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is Kathleen Wynne the most corrupt premier in Ontario's history
yes
50%
 50%  [ 2 ]
maybe
0%
 0%  [ 0 ]
no
50%
 50%  [ 2 ]
Total Votes : 4

Author Message
RCO





Joined: 02 Mar 2009
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Location: Ontario

PostPosted: Thu Nov 03, 2016 7:58 am    Post subject: Reply with quote

( its bad when even the liberal star is starting to question her judgement , its only going to get worse for her until she resigns , she is clearly corrupt and doesn't care )


Premier Kathleen Wynne should have asked aide to step down much earlier: Editorial


Premier Kathleen Wynne ran on an election platform of winning back credibility and respect for the Liberal Party. She has put it at risk by not showing better judgment around the Sudbury byelection scandal.


Premier Kathleen Wynne should have asked her deputy chief of staff, Pat Sorbara, to step down when the first whiff of scandal hit over the Sudbury byelection. (Adrian Wyld / The Canadian Press)



Wed., Nov. 2, 2016



Loyalty is a rare thing in politics. So Premier Kathleen Wynne can perhaps be lauded for sticking by her former deputy chief of staff, Pat Sorbara.

In this case, though, the loyalty turns out to have been badly misplaced. And now the premier and her Liberal party are being badly embarrassed as Sorbara faces two counts of bribery under the provincial Elections Act over events that allegedly took place during the lead-up to the 2015 Sudbury byelection.

This is a self-inflicted wound in more ways than one. It was clear back in February 2015 that Sorbara should have been asked to go. That’s when the head of Elections Ontario, Greg Essensa, reported that in his opinion the actions of Sorbara and a Liberal fundraiser constituted an “apparent contravention” of anti-bribery provisions in the election law.

That’s the moment when Wynne should have put the reputation of her party ahead of personal loyalty and asked Sorbara to step down until the matter was cleared up.

Instead, she stuck with her aide and made matters worse last month by entrusting the entire 2018 Liberal re-election campaign to her, naming her CEO and director of it. Rather than distancing herself from potential scandal, she moved even closer.


The timing could hardly be worse as the Liberals now head into two byelections scheduled for Nov. 17 in the ridings of Niagara West-Glanbrook and Ottawa-Vanier.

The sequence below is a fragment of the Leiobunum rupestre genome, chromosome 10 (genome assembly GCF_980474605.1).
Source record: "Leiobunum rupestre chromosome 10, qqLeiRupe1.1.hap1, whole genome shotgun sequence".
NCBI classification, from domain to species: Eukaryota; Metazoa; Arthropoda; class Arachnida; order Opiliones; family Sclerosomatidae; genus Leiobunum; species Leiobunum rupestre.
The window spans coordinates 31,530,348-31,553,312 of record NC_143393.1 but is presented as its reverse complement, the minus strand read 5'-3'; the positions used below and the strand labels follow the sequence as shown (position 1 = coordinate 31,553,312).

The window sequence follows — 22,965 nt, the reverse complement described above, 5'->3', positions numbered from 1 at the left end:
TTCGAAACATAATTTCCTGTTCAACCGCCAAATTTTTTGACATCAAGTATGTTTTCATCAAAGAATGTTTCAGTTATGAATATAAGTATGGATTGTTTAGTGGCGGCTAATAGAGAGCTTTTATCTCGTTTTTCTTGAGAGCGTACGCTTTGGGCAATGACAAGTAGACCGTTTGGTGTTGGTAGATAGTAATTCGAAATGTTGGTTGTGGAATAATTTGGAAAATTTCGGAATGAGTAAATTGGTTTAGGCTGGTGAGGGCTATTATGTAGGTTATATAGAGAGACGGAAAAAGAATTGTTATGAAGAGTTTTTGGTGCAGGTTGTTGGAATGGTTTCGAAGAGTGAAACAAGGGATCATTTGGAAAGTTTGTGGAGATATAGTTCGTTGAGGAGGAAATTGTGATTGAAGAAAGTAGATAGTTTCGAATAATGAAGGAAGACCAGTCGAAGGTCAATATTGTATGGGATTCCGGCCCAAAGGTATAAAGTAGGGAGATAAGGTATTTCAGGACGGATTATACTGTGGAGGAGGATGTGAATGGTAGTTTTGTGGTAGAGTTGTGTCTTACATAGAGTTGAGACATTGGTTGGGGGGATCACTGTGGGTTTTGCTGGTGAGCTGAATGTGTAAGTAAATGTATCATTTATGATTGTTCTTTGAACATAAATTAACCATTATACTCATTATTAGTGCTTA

Sorbara now stands accused by the Ontario Provincial Police of allegedly trying to bribe Energy Minister Glenn Thibeault to jump from the federal NDP to the provincial Liberals to run in Sudbury, and of offering former Liberal candidate Andrew Olivier a job in exchange for dropping out to clear the path for Thibeault.

Wynne has always argued she would not ask Sorbara to “step aside based on allegations I do not believe to be true.” She maintains that the conversations with Olivier were only aimed at exploring his future with the Liberals, while Thibeault denies he was offered any inducements

That may well be; Sorbara has not been found guilty of anything. But in politics respect can be squandered through optics alone. And now there are real charges involved, not just suspicions.

Wynne ran on a promise of winning back respect and credibility for the Ontario Liberals. She should have done more to distance her party from threats to its reputation, especially when the warning signs were so clear.

https://www.thestar.com/opinion/editorials/2016/11/02/premier-kathleen-wynne-should-have-asked-aide-to-step-down-much-earlier-editorial.html
RCO





Joined: 02 Mar 2009
Posts: 6711
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votes: 3
Location: Ontario

PostPosted: Mon Nov 14, 2016 4:05 pm    Post subject: Reply with quote

( this is one of the worst pieces of rubbish I have seen written about provincial politics in Ontario in a while , I still cannot get over it , read his bit about there being no criminal charges against wynne or her team ? ok but her former chief of staff was charged with bribery under the elections act .

could you imagine the outrage from this same paper if Rob Ford or Mike Harris had been charged with bribery under the elections act ? the coverage would be fierce and non-stop , but for wynne its not even an issue ? and even trying to go as far is to claim there are no charges against her,
but the author is right about one thing there is a new history about corruption in Ontario politics and Kathleen wynne and her team and leading it )



A new history of corruption in Ontario politics: Cohn


Donald Trump’s talent for truthiness has spread. Democracy in America has come to Ontario.


André Marin, ab ove, is merely the tip of the Tory spear. Progressive Conservative leader Patrick Brown and his caucus have seized on the so-called corruption narrative as the path of least resistance, writes Martin Regg Cohn.

André Marin, ab ove, is merely the tip of the Tory spear. Progressive Conservative leader Patrick Brown and his caucus have seized on the so-called corruption narrative as the path of least resistance, writes Martin Regg Cohn. (Darren Calabrese / THE CANADIAN PRESS file photo)



By Martin Regg CohnOntario Politics Columnist

Sat., Nov. 12, 2016



History records that when Alexis de Tocqueville researched his classic 1835 study, Democracy in America, he also made a side trip to Upper Canada.

He never wrote a postscript on what would one day become Ontario. So herewith, a word on how our own provincial politics are being influenced by democracy in America today.

There is nothing close to Donald Trump at Queen’s Park — not the bigotry, racism, misogyny or coarseness. But his talent for truthiness has spread beyond America’s borders, and is making a side trip to Ontario.

The president-elect well understands what de Tocqueville might describe as the essence of democracy today: Choosing the lesser of two evils.

While Trump may have seemed the devil incarnate to some, he proved devilishly clever at out-demonizing his opponent — by delegitimizing and criminalizing her. Making her more evil.


Like any populist, he excelled at pressing people’s buttons — an electorate eager to lap up his conspiracy theories, but also a media ready to act as an echo chamber until it was too late; and a police force playing into his hands.

Who needs attack ads when you can merely harness an unwitting police as your attack dog, and an uncritical media as your lap dog? By the time journalists woke up to their duty to fact-check — and context-check — they had already done Trumps’ bidding.